NATURE to save taxonomy!

Peter Stevens peter.stevens at MOBOT.ORG
Thu Jun 6 12:55:58 CDT 2002

>I couldn't agree more with such sentiments.  Whether with the Linn
>Soc., or simply using the Nature-Linn. Soc. connection as a spur, we
>need to finish the development of mechanisms that almost do the kind
>of thing Jim talks about.  I suspect we have the resources as
>individual communities to do this, the challenge is to channel the

Peter S.

At 10:54 AM -0700 6/6/02, Doug Yanega wrote:
>Neverthless, despite a need for us to be responsive to outsiders,
>what we don't need is outsiders imposing their standards on us. WE
>should be the ones who set the rules, and they should be above
>I argue that we need to develop and implement - SOON!! - new and
>explicit standards that apply to all taxonomic disciplines equally;
>standards of integrity, of accountability, of accessibility.
>Standards that are NOT part of the Codes, but should be. If they
>were, we wouldn't have things like this NATURE nonsense slapping us
>in the collective face.

>  and Jim whitfield - In my opinion we as taxonomists need to recognize that
>the end-users of our information  are as much the reason for our
>scientific existence as our own curiosities and academic or other
>institutional reward systems.   Each time one of us does a revision,
>we have to sort through often months of literature searches,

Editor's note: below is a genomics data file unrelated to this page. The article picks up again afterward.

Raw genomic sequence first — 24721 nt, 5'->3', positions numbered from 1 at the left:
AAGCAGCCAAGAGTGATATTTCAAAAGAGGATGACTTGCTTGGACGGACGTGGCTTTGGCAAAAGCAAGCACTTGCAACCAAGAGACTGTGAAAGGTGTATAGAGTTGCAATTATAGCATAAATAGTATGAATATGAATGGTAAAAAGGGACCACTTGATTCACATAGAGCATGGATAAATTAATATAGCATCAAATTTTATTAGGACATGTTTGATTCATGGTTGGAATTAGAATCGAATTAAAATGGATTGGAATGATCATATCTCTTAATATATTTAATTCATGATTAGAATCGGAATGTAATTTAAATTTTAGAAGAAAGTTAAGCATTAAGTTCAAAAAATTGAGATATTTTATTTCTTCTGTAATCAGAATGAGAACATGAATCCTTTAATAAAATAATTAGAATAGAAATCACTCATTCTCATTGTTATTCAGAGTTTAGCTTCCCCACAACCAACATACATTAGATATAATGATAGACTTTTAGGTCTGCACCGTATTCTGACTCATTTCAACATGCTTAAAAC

>interlibrary loans, differential application of nomenclatural rules
>over time, etc.  Unless we develop some kind of general-access
>database of current information, we are basically condemning all
>end-users to either going though the same process (good luck for a
>non-taxonomist!), or going through us to get the information.  Given
>the number of active taxonomists working today, we could better use
>our time actually adding to the information base, rather than
>rescuing information from a dispersed information retrieval system.
>        Bill Shear's comments are well taken about how science works,
>and about how effective the web is for integrating people worldwide.
>Scientific research NEEDS to work in a massively parallel way, with
>free access among the disparate scientists.  Taxonomists can and
>should also do this with our research (even the descriptive)
>publications.  But the NAMES and REFERENCES and DEPOSITORIES
>associated with our work NEED to be deposited in a central,
>universally accessible database.  To make an analogy with GenBank,
>molecular systematists don't put all their publications in the same
>journal, nor do they put the trees they infer in a universal source
>(although this is the desirable goal of Tree BASE).  They DO,
>however, put their primary data into sequence databases, so that it
>contributes in a cumulative and easily usable universal way to our
>knowledge.  I think we can do the same with proposed names.   I am
>not sure we need (or want) the "administrators" of such a database to
>make so  many value judgements as Barry Roth fears (I must admit to
>having those same data-control fears myself).   I would feel that a
>HUGE advance would have been made if we even got all legitmately
>proposed names anywhere in the world, and their source publications
>and voucher locations, anywhere in the world, organized into an
>easily accessible central database, even if we could not be sure
>which names will be recognized and used by which taxonomists.  The
>last problem is not fundamentally a database problem, but it is one
>we will probably always have to deal with.  One could even then have
>alternative synonymies, classifications, etc, also available, but
>these are interpretations of the primary NAME information, which it
>seems to me can be very basic and relatively non-controversial to
>        I'll be interested of course in other viewpoints!
>                                                        Cheers, Jim

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